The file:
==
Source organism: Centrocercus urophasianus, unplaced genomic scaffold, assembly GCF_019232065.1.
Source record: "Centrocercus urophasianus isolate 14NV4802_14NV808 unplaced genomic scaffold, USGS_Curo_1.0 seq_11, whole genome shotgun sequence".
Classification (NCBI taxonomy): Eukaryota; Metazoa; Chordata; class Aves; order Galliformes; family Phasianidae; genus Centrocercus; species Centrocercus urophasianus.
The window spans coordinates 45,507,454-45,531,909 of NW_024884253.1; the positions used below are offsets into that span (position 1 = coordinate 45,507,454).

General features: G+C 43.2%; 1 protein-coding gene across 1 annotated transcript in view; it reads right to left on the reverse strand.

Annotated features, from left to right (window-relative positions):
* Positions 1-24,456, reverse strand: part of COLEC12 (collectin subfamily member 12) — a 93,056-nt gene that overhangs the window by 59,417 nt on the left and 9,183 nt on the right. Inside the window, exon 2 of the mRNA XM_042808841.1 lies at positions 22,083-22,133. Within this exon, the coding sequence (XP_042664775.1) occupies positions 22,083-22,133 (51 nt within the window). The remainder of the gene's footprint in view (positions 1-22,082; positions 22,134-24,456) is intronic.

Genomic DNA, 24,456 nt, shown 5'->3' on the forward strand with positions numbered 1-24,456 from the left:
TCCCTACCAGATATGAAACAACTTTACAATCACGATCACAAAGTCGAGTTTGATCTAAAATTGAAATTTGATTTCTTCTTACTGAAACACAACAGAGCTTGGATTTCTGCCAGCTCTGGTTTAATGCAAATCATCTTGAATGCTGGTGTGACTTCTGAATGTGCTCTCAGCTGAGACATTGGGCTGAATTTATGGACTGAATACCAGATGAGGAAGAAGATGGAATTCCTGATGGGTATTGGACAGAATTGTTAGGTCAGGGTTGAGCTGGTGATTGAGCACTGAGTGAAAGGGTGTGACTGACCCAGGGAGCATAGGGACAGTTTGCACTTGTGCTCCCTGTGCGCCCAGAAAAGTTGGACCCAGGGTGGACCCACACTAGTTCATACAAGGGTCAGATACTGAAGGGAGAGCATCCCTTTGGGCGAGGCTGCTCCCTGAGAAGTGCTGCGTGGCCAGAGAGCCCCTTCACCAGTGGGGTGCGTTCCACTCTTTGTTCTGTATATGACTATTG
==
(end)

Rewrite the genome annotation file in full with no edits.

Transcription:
Source organism: Centrocercus urophasianus, unplaced genomic scaffold, assembly GCF_019232065.1.
Source record: "Centrocercus urophasianus isolate 14NV4802_14NV808 unplaced genomic scaffold, USGS_Curo_1.0 seq_11, whole genome shotgun sequence".
Classification (NCBI taxonomy): Eukaryota; Metazoa; Chordata; class Aves; order Galliformes; family Phasianidae; genus Centrocercus; species Centrocercus urophasianus.
The window spans coordinates 45,507,454-45,531,909 of NW_024884253.1; the positions used below are offsets into that span (position 1 = coordinate 45,507,454).

General features: G+C 43.2%; 1 protein-coding gene across 1 annotated transcript in view; it reads right to left on the reverse strand.

Annotated features, from left to right (window-relative positions):
* Positions 1-24,456, reverse strand: part of COLEC12 (collectin subfamily member 12) — a 93,056-nt gene that overhangs the window by 59,417 nt on the left and 9,183 nt on the right. Inside the window, exon 2 of the mRNA XM_042808841.1 lies at positions 22,083-22,133. Within this exon, the coding sequence (XP_042664775.1) occupies positions 22,083-22,133 (51 nt within the window). The remainder of the gene's footprint in view (positions 1-22,082; positions 22,134-24,456) is intronic.

Genomic DNA, 24,456 nt, shown 5'->3' on the forward strand with positions numbered 1-24,456 from the left:
TCCCTACCAGATATGAAACAACTTTACAATCACGATCACAAAGTCGAGTTTGATCTAAAATTGAAATTTGATTTCTTCTTACTGAAACACAACAGAGCTTGGATTTCTGCCAGCTCTGGTTTAATGCAAATCATCTTGAATGCTGGTGTGACTTCTGAATGTGCTCTCAGCTGAGACATTGGGCTGAATTTATGGACTGAATACCAGATGAGGAAGAAGATGGAATTCCTGATGGGTATTGGACAGAATTGTTAGGTCAGGGTTGAGCTGGTGATTGAGCACTGAGTGAAAGGGTGTGACTGACCCAGGGAGCATAGGGACAGTTTGCACTTGTGCTCCCTGTGCGCCCAGAAAAGTTGGACCCAGGGTGGACCCACACTAGTTCATACAAGGGTCAGATACTGAAGGGAGAGCATCCCTTTGGGCGAGGCTGCTCCCTGAGAAGTGCTGCGTGGCCAGAGAGCCCCTTCACCAGTGGGGTGCGTTCCACTCTTTGTTCTGTATATGACTATTG